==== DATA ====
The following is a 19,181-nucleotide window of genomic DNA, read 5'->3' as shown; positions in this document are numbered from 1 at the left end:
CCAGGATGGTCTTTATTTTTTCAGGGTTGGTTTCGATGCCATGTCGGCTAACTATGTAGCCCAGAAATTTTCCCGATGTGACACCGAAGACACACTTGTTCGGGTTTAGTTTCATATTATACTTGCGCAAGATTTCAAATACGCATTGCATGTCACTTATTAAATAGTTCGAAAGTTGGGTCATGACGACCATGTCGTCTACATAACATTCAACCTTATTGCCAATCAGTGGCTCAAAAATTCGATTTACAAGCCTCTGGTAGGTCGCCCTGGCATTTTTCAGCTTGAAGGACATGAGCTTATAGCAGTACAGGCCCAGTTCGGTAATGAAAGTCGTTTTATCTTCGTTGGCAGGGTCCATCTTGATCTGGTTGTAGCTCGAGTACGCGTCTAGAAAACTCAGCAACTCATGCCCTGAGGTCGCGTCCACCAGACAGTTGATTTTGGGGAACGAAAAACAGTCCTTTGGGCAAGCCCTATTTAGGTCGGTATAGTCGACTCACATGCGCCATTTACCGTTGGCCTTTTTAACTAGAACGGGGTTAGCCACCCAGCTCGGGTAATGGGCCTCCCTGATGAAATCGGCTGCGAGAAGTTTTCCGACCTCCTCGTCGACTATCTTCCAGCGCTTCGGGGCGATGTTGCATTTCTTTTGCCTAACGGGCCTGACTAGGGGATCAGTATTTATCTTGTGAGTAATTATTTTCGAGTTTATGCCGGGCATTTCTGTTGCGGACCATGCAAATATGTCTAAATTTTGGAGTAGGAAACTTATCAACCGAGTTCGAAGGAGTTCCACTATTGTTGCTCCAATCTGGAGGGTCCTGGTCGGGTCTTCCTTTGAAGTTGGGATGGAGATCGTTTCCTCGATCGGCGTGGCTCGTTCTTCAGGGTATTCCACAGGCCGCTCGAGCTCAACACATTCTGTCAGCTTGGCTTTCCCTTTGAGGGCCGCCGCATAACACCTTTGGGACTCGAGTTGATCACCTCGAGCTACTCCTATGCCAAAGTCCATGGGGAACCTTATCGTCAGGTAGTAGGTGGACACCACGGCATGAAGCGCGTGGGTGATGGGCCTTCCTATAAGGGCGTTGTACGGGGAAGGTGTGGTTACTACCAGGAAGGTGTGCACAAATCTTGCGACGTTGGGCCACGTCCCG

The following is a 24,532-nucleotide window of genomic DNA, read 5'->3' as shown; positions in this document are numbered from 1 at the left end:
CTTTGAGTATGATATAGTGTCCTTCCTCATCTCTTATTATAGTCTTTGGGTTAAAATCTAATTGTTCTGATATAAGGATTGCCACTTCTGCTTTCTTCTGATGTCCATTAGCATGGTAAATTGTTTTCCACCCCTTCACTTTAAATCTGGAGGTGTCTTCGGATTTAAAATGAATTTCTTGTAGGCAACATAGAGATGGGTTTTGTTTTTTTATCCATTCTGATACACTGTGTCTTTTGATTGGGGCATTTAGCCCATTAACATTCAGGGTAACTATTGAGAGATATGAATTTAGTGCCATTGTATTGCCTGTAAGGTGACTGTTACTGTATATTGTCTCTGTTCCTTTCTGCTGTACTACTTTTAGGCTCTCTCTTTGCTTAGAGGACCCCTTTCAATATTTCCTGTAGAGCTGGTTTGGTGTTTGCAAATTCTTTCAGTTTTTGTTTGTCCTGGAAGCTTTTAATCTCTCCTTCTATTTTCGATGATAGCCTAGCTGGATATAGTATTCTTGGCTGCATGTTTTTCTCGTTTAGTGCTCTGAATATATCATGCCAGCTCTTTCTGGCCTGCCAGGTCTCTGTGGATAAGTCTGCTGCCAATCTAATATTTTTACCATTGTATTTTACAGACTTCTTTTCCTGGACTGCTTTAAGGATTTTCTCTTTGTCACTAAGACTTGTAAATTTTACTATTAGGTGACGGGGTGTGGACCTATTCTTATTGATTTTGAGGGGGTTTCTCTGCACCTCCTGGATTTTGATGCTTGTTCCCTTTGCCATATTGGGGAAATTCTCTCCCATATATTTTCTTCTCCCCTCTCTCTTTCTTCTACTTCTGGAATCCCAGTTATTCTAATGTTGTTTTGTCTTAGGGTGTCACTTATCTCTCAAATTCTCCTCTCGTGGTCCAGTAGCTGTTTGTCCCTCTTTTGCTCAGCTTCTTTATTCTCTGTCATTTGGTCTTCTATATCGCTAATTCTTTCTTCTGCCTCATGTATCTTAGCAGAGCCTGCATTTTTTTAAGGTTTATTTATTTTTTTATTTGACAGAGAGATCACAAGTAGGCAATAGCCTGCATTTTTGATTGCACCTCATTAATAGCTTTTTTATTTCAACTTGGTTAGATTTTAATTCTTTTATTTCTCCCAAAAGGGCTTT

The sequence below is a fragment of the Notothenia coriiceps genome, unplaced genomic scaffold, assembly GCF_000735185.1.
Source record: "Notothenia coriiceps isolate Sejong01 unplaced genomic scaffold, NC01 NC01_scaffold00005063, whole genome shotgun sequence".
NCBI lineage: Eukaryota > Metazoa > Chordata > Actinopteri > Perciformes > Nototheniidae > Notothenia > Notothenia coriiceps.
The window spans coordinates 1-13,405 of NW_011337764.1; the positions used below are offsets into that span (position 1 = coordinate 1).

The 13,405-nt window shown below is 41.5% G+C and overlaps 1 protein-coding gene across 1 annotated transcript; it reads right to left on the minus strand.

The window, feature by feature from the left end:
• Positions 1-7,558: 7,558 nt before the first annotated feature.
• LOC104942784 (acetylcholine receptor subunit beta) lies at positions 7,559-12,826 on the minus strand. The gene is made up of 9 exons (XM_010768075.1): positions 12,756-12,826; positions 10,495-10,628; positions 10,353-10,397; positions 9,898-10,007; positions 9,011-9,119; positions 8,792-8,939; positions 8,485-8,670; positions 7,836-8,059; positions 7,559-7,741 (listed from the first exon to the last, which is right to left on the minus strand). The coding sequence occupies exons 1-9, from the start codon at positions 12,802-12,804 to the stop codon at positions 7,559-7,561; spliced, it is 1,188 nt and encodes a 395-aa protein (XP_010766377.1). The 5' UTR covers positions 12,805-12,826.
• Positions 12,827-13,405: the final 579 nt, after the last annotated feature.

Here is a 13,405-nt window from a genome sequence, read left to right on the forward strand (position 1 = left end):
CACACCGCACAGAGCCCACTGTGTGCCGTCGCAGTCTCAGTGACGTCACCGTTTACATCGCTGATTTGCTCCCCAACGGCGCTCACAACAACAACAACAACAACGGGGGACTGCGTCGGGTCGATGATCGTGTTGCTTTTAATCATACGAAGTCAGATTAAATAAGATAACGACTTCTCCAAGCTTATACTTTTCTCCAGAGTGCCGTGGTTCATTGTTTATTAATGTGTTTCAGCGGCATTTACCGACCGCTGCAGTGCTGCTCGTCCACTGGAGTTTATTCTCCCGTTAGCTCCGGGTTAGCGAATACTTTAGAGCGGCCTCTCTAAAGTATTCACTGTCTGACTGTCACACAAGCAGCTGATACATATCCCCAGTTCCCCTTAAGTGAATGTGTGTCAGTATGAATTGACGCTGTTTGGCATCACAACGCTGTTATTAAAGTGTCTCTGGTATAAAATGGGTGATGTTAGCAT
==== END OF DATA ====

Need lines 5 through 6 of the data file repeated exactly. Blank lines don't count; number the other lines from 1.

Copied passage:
The sequence below is a fragment of the Notothenia coriiceps genome, unplaced genomic scaffold, assembly GCF_000735185.1.
Source record: "Notothenia coriiceps isolate Sejong01 unplaced genomic scaffold, NC01 NC01_scaffold00005063, whole genome shotgun sequence".